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NEWS
February 10, 2014
Even his supporters must have gotten a chuckle out of House Speaker John Boehner's declaration that immigration reform is in its death throes in his chamber because President Barack Obama can't be trusted to enforce whatever law they pass. As a bit of political theater, it was a great way to tie in Republican 2014 talking points about health care reform and executive orders, but the demise of immigration reform is strictly a single party affair. Pardon us while we restate the obvious.
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NEWS
February 10, 2014
Even his supporters must have gotten a chuckle out of House Speaker John Boehner's declaration that immigration reform is in its death throes in his chamber because President Barack Obama can't be trusted to enforce whatever law they pass. As a bit of political theater, it was a great way to tie in Republican 2014 talking points about health care reform and executive orders, but the demise of immigration reform is strictly a single party affair. Pardon us while we restate the obvious.
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ENTERTAINMENT
By Story by Kathy Lally and Story by Kathy Lally,SUN STAFF | December 23, 2001
The little crowd presses close to the man with the list. He calls out the first name and a frisson of eagerness, of expectation and even hope roils from one to another, women wearing layers of mismatched castoffs, men in tattered caps and suits worn long past respectability, children in anything that fits. Hands reach upward, to the back of the truck, to the outstretched arms passing out small piles of quilts. They reach up in desperation and yearning. The long journey is at an end. Some of the quilts stitched in Perry Hall by the women of St. Michael Lutheran Church have reached their destination, 7,000 miles away, in the Muslim country of Azerbaijan.
ENTERTAINMENT
By Jenn Ladd | April 24, 2012
Ever since he was a kid, Benjamin Arem wanted to be a lawyer. When he graduated from Muhlenberg College in 2006, Arem put his law school aspirations on hold to become an accountant. All the while, law remained his passion. So, in the fall of 2009, he enrolled in the University of Baltimore School of Law. Now about to graduate, Arem is nervous of his prospects. He scours job listings, sends reams of resumes and cover letters, but hasn't gotten any solid leads. "I've gone from having a well-paid, stable job and being debt-free, to now drowning in debt and being unemployed," Arem said.
ENTERTAINMENT
By Story by Kirsten Scharnberg | December 19, 1999
In a small-town greasy spoon where the house special is a fried oyster sandwich and a waitress named June doles out kisses with coffee, three old friends gather to brag about the glory days, when they were household names who saw the limelight's spectacular glare from the best seats in the house.The first man weaves stories of presidents.The second, of kings.And the third, of far-off lands, well-loved astronauts and international intrigue."When President Bush and I were in the Middle East for Thanksgiving ..."
FEATURES
June 5, 2003
Here is contact information for the Red Hat Society, subject of a cover story by Susan Reimer in Tuesday's Today section. Women interested in finding a Red Hat Society chapter in their area should e-mail Dee Vallair and the Red Hat Hons of Baltimore at redhathons@hot mail.com.
NEWS
By DAN BERGER | February 4, 1998
Any president proposing to reduce class size by one-third in Baltimore primary grades can't be all bad.Ending deficits means little. If they don't reduce the national debt and interest payments, they aren't doing anything.When Bill suggested Monica come up with a cover story, he didn't mean a Newsweek cover.Bombing Baghdad might not make us feel better for long, or Saddam feel worse.Pub Date: 2/04/98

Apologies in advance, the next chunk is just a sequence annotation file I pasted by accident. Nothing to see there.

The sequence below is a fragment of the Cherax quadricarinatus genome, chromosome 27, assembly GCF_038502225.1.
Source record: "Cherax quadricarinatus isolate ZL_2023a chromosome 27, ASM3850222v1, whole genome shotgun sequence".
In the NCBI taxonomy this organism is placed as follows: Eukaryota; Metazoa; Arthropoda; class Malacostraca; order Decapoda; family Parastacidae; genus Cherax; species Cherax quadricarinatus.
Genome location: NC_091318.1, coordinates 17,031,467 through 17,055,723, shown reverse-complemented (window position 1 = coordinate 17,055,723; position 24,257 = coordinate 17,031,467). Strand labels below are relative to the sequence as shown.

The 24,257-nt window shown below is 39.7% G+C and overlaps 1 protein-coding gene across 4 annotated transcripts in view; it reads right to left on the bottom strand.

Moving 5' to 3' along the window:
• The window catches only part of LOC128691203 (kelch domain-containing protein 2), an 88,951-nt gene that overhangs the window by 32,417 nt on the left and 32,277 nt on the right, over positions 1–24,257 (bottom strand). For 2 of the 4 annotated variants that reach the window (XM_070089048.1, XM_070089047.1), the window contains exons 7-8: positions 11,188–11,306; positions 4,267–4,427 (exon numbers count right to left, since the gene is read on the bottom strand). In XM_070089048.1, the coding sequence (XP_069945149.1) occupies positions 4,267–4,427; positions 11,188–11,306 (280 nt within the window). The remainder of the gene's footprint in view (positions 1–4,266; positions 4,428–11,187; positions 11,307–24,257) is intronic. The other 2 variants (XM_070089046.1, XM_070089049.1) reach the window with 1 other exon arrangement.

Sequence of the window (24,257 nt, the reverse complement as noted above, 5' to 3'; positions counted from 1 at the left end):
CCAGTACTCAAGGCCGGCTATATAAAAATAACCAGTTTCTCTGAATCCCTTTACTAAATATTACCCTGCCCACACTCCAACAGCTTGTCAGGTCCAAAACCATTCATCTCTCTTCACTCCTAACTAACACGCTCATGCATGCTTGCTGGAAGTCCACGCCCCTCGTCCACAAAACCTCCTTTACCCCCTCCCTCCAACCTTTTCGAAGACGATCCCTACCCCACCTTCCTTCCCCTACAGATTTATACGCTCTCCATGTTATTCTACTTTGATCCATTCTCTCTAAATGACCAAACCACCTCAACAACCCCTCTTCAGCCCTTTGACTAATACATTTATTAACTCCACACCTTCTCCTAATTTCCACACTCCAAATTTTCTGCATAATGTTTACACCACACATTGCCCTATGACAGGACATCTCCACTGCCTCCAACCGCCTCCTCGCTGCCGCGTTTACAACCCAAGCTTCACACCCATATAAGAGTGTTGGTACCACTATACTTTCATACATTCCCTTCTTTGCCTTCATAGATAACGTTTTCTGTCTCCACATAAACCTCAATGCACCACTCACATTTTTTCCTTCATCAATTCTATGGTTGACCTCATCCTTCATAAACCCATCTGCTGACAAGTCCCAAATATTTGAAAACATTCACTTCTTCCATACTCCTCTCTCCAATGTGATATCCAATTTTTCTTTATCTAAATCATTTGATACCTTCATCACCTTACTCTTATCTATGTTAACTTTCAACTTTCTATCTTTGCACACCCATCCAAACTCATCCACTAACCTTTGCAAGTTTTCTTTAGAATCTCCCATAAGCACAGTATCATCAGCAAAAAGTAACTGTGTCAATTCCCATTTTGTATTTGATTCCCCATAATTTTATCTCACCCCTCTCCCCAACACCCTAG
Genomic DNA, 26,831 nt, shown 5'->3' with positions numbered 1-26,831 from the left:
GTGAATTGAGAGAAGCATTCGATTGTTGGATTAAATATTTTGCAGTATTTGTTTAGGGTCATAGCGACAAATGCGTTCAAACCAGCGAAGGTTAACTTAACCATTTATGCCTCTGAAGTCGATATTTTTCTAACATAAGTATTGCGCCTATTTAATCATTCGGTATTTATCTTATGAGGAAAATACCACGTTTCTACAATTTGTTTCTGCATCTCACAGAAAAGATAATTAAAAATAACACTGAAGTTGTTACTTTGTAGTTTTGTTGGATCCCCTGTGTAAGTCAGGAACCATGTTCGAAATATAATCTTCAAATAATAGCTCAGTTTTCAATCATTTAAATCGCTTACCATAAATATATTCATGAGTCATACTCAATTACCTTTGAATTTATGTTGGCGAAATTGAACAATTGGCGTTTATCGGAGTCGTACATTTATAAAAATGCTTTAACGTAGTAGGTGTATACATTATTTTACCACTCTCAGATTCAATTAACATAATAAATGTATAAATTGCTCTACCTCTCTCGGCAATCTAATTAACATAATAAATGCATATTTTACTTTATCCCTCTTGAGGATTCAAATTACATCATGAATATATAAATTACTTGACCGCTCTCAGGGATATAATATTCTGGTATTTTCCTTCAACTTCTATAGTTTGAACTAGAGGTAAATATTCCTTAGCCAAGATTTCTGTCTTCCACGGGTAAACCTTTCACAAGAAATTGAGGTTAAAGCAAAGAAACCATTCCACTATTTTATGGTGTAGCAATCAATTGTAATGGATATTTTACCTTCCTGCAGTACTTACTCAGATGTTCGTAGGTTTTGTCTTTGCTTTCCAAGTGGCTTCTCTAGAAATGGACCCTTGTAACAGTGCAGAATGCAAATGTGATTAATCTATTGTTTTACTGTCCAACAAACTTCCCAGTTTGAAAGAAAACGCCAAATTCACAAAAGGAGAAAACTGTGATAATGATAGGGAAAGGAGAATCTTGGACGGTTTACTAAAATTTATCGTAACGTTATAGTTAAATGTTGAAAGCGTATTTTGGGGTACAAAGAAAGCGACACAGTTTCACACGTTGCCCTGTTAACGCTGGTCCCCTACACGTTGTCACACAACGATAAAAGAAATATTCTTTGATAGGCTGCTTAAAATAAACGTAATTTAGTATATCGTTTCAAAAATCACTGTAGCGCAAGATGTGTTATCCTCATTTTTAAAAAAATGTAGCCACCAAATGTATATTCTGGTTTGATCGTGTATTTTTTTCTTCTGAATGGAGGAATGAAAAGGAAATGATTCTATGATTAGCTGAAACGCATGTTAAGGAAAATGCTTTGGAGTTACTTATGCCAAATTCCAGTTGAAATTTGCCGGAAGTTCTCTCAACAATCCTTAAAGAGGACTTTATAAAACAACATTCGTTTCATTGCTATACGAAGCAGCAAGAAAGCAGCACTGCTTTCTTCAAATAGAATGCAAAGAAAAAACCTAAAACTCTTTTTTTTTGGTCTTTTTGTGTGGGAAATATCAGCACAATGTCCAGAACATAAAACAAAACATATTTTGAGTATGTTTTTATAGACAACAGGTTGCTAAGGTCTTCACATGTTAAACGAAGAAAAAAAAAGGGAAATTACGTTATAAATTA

BUSINESS
By Julius Westheimer | August 18, 2000
WHAT ARE the main principles of investment success? Family Money, Sept.-Oct., runs a cover story, "The Only Things You Must Know To Make Money in Stocks." Summary: Systematic investing improves results dramatically. You develop discipline to stay in the market for the long term rather than pull out when it heads south. Most important: Don't put all your eggs in one basket because if your stock lags, you won't have others to offset your losses. Long-term, growth stocks are your surest bet. Companies with strong earnings growth are easier to spot than promising "value" stocks.
FEATURES
By ELIZABETH LARGE | April 14, 1991
This week's cover story on multimillionaire Reginald Lewi came about in a roundabout way. Features writer Mary Corey hadn't planned to do a profile on him, but she had heard that The Sun had been trying to get an interview for three or four years without success. Writers had been told he just wasn't talking.Mary, meanwhile, was working on a feature story about actors Tim Reid and Daphne Maxwell Reid. During the interview, Tim Reid told her that Reginald Lewis was a role model for black people and a personal hero of his. She wanted to use the quote in her story, so she called Lewis' international company, TLC Beatrice, to confirm a couple of things.
NEWS
By Don Aucoin and Don Aucoin,BOSTON GLOBE | March 10, 1996
Granted, Pat Buchanan has the demeanor of a bulldog with a hernia, and many of his views are odious. But there's no gainsaying the fact he has shone klieg lights on a group the elite was content to leave in the shadows: the "anxious class."You don't think so? Check your local newsstand.In one way or another, the current issues of Business Week, Atlantic Monthly, Mother Jones and Wired magazines all grope for the hot buttons Mr. Buchanan has been gleefully pushing on the campaign trail: worker anxiety, wage stagnation, income inequality, record corporate profits and staggering CEO salaries accompanied by massive layoffs.
FEATURES
By Dennis Hockman, ChesapeakeHome | October 16, 2010